True Blue wrote:Where it is that there are people of differing abilities, some of which are in higher demand than others, some of which are deemed more prestigious than others, there you will find a society stratified between best and least.

Usually it causes no problems. Rather it solves a great many. Every so often however, society will to break out of its stratification motivated by something more than the merely of what they have.

Civil discontent can fight for freedom, where they have too little, or, as is the case I believe with the UK, restrictions, where they have too much freedom.

The UK is suffering from moral decay... every thing from basic manners to personal accountability have been left to wallow in a not so distant past. There is an under swell within society however that is crying out for a return to restrictions on behaviour... a return to morality.

Such are the ebbs and flows of civilization... not unlike the booms and busts of economies.

None of which applies in European countries where the eduation systems have been well funded for decades. Our moral decay started under Thatcher, and continued under Blair and Brown.

Parents in Britain have also lost control of their kids, to raise them properly, because the British are mortage slaves, unlike the European's who are not.
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Re: Is Britain's class system at the root of all our problems?

Post by Ivan on Sun Dec 18, 2011 11:27 am

True Blue wrote:-
Where it is that there are people of differing abilities, some of which are in higher demand than others, some of which are deemed more prestigious than others, there you will find a society stratified between best and least.
The class system has little to do with ability and much to do with inherited wealth. Most members of the upper class are descendants of the thieves who secured acts of parliament in the 18th century to throw people off their land, or people who made money from transporting slaves from Africa to America, and others who received peerages from George III in between his bouts of insanity. In Cameron’s case, his wealth has been accrued because he’s descended from the illegitimate line of William IV, making him the Queen’s fifth cousin, twice removed. I doubt whether anyone would see him as a person of great ability, in fact just the opposite; for example, twice in PMQTs he’s referred to prostate cancer as "prostrate" cancer.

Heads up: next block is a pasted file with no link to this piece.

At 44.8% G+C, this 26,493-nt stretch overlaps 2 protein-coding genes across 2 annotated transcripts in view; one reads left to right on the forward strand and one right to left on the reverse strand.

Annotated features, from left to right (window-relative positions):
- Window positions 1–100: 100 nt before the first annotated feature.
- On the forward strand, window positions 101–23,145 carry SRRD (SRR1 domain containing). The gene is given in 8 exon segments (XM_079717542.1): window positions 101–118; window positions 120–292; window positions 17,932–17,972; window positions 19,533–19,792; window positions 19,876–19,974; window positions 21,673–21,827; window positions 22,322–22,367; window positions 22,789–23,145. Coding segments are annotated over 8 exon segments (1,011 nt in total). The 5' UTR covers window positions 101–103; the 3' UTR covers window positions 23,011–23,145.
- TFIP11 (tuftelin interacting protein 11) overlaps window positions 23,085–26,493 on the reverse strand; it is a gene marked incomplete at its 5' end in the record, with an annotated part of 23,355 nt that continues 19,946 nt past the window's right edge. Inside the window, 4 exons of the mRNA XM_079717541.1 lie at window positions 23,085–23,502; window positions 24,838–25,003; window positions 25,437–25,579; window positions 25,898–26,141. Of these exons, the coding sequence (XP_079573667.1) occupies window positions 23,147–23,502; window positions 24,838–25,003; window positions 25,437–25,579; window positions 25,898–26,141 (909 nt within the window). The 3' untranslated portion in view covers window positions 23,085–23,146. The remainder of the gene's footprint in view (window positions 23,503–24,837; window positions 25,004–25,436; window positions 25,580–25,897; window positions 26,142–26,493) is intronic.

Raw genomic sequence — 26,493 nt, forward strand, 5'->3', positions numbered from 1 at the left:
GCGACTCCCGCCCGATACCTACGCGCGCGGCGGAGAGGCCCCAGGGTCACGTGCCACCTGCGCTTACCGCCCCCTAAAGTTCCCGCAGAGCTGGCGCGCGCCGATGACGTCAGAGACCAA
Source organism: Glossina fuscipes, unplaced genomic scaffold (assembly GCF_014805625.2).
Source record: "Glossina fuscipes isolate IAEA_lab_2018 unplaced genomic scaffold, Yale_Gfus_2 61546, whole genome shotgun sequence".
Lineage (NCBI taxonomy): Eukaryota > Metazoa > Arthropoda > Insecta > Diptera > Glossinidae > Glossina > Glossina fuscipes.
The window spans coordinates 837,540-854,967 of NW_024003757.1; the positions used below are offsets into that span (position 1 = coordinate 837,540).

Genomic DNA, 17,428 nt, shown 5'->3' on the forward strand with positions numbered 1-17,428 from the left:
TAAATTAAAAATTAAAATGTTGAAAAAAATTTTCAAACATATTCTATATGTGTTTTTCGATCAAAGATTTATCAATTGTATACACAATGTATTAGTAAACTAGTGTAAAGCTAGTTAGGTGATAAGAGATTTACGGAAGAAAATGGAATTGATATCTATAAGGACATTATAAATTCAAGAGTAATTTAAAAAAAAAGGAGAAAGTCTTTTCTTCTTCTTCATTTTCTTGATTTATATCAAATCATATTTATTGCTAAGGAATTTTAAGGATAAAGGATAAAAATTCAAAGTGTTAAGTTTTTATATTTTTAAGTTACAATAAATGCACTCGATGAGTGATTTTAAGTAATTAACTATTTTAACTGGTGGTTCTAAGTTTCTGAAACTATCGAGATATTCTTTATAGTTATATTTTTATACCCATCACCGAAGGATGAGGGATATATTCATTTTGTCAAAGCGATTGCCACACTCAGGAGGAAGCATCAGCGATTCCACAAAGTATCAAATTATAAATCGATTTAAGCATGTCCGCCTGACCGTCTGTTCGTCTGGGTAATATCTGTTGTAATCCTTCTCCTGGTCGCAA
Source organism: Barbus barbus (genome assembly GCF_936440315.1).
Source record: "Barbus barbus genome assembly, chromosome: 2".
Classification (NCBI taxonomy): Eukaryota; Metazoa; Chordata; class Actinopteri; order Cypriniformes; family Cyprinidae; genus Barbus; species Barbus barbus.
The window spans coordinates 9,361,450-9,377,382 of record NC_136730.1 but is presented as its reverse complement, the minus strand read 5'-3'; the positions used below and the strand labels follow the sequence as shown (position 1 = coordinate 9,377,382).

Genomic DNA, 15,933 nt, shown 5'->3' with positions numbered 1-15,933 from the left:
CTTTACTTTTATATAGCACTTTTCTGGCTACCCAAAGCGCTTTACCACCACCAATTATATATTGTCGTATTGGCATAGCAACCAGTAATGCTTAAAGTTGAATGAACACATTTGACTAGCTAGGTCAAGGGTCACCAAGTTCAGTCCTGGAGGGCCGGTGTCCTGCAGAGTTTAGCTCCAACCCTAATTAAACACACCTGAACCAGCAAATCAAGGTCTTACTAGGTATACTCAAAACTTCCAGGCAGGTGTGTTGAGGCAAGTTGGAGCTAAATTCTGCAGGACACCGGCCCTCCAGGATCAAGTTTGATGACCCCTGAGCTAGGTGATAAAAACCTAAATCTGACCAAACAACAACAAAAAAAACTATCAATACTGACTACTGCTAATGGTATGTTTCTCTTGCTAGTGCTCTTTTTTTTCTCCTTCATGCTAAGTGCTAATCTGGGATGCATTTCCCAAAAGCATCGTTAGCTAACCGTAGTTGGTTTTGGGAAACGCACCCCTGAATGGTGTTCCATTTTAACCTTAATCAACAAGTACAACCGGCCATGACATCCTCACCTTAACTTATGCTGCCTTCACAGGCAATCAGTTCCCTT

As people in the UK are indoctrinated to admire and respect members of the royal family regardless of their abilities (and it would be difficult to find a more useless dullard than Charles), it’s just a short step to legitimising the class system and accepting that people like Cameron and his privileged friends are somehow entitled to the top jobs in the country.


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Re: Is Britain's class system at the root of all our problems?

Post by oftenwrong on Sun Dec 18, 2011 12:05 pm

We, all of us, have a vested interest in preserving the class system in some form or other. Whether we admit it or not, everyone likes to "know where they stand".

Look at the way we behave upon being introduced to someone new. The first ten minutes of dialogue is entirely devoted to probes designed to reveal who is to bend the knee to whom. "What do you do? Oh, how interesting, and What school do you send the kids to? Do you live around here? Oh, on the estate. Did you buy?

The first rule of human relationship is to pigeonhole.
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Re: Is Britain's class system at the root of all our problems?

Post by Ivanhoe on Sun Dec 18, 2011 1:06 pm